Words will never be able to express the amount of love I have for you, and how very much I want you to greet each day with your head high, knowing that you are the exact person God made you to be! I will always be here for you - on your team. And as much as it pains me to think about having you leave our home someday, walking into the world without me, I want you to know that I take this job of preparing you very seriously. You are an orchid, baby, my orchid, my beautiful,
magnificent orchid!

I love you forever,

Saturday, May 04, 2013

My Work

This morning at breakfast, I asked my kids this question, "If you had to say one thing you've learned from me, what would it be?" After a minute of "Aw, I don't know, Mom, you've taught us a lot." this is what they said (in the order of their responses):

Ruthie (9), "Be kind to everyone."

Gregory (11), "Eat when you're hungry, and stop when you're full."

Mary (4), "I've learned that you like me.... A LOT!"

There you have it.

Friday, May 03, 2013

Mary and the Umbrella

Mary is almost 5, and as soon as she realizes it's raining outside, she begins obsessing about the umbrella. If I were better organized and more forward-thinking, I would, by now, have a "Mary Umbrella". It would be a really cute pink one, that is just her size, and easily managed by her - alone. But I'm not. So, I never think about buying Mary her own umbrella, until the morning that it's raining, and I realize what kind of day I will have with her.

Mary wants to open the umbrella, carry the umbrella (unassisted) and then close the umbrella, when necessary. Not having an umbrella that is made for a four-year-old means that she and I argue about (and possibly wrestle over - not kidding!) the umbrella almost every time it's raining and we leave the house, the car, her school, etc... I worry that she'll poke her eye out opening it. I know that I'll get soaked while she carries the umbrella. She won't let me help her, which means I'm either not under the umbrella at all, or am under it in a cock-eyed way that gets me more wet because of the big drips falling on me from the umbrella itself. And, oh my!, the closing of the umbrella! We all know how hard and pinchy it can be to close an umbrella (at least one that's made for an adult)!

One day last week, it was raining particularly hard, and after I picked Mary up from half-day preschool, we headed to Target. (The fact that we were post-school, means that Mary and I had already had at least three occasions to grapple over the umbrella!!). When we reached Target, I made the decision that I would just let Mary do what she wanted with the umbrella. I was tired of trying to micro-manage her umbrella use. We got out of the van, and I handed her the umbrella. She opened it (with only one small reminder from me to "hold it away from your face"). Then she proudly held the umbrella directly over her head, and began walking toward Target, in the pouring down rain. Each time I tried to hold onto one of the umbrella spokes, to guide her, she insisted that I let go.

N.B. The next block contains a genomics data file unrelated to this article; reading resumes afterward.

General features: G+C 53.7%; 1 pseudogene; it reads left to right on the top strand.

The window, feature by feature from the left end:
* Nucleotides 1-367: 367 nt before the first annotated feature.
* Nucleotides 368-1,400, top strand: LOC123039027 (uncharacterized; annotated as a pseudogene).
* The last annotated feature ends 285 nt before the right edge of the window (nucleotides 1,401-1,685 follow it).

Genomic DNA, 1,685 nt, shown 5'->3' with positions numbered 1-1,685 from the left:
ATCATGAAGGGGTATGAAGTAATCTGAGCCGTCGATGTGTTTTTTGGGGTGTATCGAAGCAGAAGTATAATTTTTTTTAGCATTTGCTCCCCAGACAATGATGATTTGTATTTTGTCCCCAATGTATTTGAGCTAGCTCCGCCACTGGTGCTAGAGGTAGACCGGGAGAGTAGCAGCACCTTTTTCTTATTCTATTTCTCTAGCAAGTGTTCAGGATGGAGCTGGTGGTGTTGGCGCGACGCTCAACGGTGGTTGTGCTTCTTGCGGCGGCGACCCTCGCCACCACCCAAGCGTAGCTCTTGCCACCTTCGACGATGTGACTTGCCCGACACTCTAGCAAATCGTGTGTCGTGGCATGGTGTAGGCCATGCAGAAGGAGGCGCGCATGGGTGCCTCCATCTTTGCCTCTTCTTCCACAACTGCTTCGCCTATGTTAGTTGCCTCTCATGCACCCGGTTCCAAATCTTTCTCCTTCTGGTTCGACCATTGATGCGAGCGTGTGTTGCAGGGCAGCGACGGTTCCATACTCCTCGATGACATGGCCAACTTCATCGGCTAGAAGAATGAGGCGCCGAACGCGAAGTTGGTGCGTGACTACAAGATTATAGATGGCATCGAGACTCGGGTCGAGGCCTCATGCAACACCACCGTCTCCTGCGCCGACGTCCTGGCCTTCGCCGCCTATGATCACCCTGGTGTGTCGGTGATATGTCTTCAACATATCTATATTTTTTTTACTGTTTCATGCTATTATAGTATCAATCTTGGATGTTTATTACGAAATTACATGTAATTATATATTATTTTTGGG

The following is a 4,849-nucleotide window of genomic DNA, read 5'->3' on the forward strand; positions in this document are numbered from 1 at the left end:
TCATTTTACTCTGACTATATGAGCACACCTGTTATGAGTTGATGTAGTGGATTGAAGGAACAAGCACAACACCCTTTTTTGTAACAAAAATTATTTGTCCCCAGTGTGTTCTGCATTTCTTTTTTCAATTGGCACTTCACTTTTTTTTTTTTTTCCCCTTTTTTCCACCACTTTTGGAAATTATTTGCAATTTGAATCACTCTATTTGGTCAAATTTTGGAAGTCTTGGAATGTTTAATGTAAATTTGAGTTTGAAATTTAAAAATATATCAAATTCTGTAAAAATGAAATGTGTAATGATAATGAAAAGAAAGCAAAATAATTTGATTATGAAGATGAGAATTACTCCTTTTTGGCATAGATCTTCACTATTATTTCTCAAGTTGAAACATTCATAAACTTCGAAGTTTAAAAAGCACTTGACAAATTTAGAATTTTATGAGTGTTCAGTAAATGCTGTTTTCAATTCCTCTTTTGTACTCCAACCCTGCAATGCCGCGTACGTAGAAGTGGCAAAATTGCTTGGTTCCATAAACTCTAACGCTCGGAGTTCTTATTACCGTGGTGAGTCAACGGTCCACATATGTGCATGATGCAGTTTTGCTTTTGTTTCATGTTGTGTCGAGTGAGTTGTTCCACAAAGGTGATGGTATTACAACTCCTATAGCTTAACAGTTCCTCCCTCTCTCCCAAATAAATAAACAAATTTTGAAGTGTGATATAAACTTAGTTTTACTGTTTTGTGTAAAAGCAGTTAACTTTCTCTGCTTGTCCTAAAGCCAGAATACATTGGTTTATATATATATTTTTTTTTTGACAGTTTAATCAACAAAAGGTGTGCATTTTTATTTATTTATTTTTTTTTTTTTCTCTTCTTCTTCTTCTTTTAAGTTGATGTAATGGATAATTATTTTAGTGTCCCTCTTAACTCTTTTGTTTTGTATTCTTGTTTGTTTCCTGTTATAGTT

So I did. I let go, and I let her walk victoriously into Target. Walking next to her, I got completely soaked. The rain came down hard on me, while the little person by my side walked with her head held high, carrying the umbrella at my waist level. When we got inside, she did her very best to get that darn thing closed, while I shook the water off my clothes and hair.

Since all of life tends to feel like one big fat analogy to me, I will tell you what hit me, as I walked next to my daughter, proudly carrying an umbrella, while I got soaked. In that moment, I didn't care about getting wet. I could tell how happy and proud of herself she was, and that mattered to me more than keeping myself dry. Isn't that we do, as mothers (and fathers)? We walk right next to our kids, while they try out independence. They learn to do things like open an umbrella and hold in a way that keeps them dry. It takes a lot of practice and effort on their parts, but that's how they find success. Often, as we watch from our own spot - which is close, but not too close - we realize the last thing they may want is our assistance.  And in the process of not interfering with, but walking next to, we may end up getting wet.

Really wet.

But it's ok. Really, really ok.